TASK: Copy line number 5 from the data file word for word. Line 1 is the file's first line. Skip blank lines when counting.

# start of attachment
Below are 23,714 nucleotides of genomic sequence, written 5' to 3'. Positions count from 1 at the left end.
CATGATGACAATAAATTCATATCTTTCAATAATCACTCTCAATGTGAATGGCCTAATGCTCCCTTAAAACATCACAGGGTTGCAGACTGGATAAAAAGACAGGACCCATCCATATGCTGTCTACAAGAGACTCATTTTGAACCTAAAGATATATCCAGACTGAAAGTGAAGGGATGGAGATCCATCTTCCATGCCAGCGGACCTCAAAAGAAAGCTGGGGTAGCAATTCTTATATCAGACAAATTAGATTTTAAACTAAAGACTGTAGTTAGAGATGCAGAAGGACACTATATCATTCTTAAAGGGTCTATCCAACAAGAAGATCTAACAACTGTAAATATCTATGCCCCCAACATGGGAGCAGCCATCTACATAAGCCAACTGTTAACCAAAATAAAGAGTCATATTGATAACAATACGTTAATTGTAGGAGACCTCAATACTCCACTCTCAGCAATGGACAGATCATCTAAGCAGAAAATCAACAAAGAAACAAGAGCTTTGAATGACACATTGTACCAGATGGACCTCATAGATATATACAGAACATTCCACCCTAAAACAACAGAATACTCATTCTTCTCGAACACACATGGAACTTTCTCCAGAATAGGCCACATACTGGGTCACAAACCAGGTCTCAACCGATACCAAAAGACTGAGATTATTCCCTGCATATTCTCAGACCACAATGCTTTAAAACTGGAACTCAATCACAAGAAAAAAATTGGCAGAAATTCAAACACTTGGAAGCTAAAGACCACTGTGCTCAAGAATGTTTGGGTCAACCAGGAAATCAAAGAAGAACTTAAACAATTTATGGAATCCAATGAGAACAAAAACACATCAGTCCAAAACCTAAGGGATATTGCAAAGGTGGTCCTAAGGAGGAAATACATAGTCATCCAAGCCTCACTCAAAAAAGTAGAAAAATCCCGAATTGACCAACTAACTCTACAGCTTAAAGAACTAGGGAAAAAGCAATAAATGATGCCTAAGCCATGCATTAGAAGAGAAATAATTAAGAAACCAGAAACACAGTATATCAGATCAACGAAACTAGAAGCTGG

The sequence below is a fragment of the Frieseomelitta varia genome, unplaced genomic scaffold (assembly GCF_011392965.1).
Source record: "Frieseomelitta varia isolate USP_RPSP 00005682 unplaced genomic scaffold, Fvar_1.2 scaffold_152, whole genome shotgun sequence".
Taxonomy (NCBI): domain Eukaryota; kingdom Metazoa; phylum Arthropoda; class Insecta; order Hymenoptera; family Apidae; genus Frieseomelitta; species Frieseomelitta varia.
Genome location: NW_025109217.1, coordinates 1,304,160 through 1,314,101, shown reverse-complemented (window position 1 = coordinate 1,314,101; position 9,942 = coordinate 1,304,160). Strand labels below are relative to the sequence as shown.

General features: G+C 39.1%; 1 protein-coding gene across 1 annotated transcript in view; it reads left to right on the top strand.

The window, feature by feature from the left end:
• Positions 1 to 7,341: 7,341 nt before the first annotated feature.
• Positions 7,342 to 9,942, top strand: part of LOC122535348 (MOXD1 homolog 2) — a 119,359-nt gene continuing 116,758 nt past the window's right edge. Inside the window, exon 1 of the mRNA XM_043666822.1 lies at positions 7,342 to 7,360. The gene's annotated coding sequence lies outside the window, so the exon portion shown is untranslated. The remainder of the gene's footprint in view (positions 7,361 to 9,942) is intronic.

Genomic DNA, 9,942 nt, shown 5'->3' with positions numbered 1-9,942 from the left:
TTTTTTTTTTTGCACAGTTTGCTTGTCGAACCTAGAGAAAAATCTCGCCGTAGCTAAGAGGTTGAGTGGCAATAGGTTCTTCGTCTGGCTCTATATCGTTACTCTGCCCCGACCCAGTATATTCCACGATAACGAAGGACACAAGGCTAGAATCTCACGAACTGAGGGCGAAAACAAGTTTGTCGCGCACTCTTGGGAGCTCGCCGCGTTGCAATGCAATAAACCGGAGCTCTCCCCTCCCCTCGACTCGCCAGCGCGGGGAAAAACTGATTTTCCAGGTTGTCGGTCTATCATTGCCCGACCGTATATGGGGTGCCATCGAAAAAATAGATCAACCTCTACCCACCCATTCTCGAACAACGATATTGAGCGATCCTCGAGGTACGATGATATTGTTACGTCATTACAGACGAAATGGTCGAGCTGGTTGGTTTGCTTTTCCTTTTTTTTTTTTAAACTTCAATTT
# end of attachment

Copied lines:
Taxonomy (NCBI): domain Eukaryota; kingdom Metazoa; phylum Arthropoda; class Insecta; order Hymenoptera; family Apidae; genus Frieseomelitta; species Frieseomelitta varia.